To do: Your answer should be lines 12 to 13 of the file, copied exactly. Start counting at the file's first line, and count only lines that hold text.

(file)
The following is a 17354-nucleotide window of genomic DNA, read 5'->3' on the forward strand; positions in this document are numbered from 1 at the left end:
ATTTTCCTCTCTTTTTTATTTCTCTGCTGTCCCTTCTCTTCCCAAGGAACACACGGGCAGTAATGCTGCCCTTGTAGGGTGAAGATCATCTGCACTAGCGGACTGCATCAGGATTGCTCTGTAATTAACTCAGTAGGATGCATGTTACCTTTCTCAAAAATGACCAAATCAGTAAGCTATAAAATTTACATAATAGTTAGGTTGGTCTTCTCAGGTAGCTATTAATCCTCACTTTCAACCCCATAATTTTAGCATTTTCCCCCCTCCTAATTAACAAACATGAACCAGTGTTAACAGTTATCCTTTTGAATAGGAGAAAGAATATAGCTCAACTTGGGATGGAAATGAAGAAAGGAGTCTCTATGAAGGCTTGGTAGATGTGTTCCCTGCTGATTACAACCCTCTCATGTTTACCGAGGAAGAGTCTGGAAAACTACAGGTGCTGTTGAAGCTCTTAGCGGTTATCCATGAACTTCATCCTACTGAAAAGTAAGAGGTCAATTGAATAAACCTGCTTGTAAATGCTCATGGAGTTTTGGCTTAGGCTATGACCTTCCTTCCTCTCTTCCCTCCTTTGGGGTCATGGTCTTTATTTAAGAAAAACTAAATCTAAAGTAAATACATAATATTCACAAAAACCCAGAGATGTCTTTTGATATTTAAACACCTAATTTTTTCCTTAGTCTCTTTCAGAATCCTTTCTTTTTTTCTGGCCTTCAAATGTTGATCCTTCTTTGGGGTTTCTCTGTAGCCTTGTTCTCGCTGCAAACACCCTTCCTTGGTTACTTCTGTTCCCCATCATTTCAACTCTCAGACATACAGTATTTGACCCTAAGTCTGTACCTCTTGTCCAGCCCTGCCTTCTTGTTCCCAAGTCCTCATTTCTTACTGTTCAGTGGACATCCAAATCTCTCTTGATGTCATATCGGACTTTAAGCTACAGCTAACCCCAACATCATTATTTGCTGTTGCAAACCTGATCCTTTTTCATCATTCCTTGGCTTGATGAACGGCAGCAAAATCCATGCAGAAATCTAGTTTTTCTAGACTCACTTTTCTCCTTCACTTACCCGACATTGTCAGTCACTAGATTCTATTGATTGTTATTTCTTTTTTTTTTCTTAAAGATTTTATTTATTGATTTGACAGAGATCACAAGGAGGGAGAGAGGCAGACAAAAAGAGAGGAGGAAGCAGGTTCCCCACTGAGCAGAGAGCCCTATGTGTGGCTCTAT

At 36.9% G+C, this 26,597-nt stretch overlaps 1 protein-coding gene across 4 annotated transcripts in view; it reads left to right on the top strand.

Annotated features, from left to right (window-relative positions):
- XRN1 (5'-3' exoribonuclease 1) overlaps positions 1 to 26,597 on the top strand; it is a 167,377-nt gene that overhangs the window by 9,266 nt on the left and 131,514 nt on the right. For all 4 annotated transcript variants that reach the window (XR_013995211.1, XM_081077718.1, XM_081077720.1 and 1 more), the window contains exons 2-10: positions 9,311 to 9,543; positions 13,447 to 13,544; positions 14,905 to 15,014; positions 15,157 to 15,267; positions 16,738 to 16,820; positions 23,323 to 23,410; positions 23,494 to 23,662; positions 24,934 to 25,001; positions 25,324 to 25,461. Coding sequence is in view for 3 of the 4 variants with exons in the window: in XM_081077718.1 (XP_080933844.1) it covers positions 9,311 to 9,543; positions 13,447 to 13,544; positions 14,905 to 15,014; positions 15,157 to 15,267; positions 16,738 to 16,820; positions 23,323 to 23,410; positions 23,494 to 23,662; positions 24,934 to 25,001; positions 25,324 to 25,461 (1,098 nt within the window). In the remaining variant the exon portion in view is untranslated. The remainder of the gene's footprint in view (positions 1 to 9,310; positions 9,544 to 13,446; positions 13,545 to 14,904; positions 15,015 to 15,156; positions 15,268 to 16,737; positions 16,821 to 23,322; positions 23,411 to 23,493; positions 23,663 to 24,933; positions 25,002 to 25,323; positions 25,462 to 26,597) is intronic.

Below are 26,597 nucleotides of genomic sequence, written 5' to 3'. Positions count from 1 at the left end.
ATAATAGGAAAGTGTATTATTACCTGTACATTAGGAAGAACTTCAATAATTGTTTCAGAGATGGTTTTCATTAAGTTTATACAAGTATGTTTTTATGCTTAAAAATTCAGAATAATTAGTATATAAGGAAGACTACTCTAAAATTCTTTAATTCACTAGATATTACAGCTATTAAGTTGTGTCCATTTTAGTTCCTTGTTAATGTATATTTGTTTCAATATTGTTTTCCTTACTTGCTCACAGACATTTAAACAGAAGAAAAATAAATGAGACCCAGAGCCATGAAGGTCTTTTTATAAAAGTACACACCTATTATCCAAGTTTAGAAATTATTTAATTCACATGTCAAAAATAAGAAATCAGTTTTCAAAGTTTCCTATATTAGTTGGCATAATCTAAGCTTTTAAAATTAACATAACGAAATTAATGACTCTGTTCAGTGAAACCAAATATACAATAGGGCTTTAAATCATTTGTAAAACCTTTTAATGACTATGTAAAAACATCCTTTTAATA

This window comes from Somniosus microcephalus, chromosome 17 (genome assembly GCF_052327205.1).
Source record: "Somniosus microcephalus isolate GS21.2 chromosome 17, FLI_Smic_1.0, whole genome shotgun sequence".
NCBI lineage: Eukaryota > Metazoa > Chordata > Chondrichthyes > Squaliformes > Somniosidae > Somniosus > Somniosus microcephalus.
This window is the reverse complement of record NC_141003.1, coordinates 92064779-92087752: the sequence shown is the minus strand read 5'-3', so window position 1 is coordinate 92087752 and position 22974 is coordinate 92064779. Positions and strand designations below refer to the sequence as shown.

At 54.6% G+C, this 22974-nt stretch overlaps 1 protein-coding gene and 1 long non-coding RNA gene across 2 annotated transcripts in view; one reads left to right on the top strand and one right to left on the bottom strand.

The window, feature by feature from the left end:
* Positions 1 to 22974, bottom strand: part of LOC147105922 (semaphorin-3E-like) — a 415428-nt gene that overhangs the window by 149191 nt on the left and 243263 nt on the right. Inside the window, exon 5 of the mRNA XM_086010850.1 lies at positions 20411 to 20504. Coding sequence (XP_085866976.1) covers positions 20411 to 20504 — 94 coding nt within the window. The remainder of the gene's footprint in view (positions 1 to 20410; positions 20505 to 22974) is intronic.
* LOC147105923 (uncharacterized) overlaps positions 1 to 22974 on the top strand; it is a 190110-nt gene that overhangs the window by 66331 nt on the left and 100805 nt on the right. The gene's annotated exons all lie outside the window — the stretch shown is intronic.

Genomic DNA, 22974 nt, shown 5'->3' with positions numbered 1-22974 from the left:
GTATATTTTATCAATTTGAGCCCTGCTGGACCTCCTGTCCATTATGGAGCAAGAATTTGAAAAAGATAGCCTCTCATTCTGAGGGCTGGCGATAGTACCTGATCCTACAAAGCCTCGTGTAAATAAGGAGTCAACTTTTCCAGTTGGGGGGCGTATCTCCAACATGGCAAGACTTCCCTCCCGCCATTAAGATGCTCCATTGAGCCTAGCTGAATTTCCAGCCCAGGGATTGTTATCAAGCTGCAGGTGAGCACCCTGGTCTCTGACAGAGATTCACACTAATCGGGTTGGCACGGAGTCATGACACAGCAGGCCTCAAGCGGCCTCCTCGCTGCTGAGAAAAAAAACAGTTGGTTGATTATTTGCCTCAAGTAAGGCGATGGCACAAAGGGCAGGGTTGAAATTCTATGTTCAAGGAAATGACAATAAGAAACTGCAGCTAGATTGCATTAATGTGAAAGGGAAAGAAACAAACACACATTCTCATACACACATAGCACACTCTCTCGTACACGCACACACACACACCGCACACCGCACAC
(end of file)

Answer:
At 54.6% G+C, this 22974-nt stretch overlaps 1 protein-coding gene and 1 long non-coding RNA gene across 2 annotated transcripts in view; one reads left to right on the top strand and one right to left on the bottom strand.

The window, feature by feature from the left end: